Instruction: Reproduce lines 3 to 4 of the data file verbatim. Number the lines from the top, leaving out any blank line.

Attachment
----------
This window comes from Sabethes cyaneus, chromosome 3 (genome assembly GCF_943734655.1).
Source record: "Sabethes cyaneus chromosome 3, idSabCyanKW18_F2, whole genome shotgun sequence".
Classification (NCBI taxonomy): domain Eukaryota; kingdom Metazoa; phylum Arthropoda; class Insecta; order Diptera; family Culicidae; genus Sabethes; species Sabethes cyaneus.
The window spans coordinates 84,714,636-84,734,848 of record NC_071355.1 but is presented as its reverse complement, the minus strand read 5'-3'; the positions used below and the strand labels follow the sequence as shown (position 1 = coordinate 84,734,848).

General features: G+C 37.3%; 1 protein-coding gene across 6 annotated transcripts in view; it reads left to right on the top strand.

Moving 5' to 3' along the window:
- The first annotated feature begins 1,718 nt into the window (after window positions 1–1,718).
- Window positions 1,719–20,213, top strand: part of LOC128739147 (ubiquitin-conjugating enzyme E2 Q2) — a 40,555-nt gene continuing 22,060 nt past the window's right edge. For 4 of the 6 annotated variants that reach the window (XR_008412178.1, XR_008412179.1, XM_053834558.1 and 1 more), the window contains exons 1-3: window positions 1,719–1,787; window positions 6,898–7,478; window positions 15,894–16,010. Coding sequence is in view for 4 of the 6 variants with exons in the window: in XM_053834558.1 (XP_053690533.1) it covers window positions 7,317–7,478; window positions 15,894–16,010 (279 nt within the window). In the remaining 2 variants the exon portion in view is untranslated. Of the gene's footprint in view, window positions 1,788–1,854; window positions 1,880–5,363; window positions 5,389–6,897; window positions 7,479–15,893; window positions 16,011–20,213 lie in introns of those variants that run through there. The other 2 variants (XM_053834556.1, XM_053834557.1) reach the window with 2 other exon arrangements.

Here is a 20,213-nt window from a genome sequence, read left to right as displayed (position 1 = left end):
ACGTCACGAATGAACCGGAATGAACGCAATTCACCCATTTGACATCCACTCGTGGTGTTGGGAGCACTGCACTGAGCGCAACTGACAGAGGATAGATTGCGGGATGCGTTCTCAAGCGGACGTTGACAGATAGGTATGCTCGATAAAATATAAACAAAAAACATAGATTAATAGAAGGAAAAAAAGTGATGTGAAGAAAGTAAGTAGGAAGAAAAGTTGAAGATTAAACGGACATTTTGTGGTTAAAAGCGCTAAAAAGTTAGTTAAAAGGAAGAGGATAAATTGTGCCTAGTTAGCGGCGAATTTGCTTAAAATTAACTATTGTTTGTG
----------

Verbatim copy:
Classification (NCBI taxonomy): domain Eukaryota; kingdom Metazoa; phylum Arthropoda; class Insecta; order Diptera; family Culicidae; genus Sabethes; species Sabethes cyaneus.
The window spans coordinates 84,714,636-84,734,848 of record NC_071355.1 but is presented as its reverse complement, the minus strand read 5'-3'; the positions used below and the strand labels follow the sequence as shown (position 1 = coordinate 84,734,848).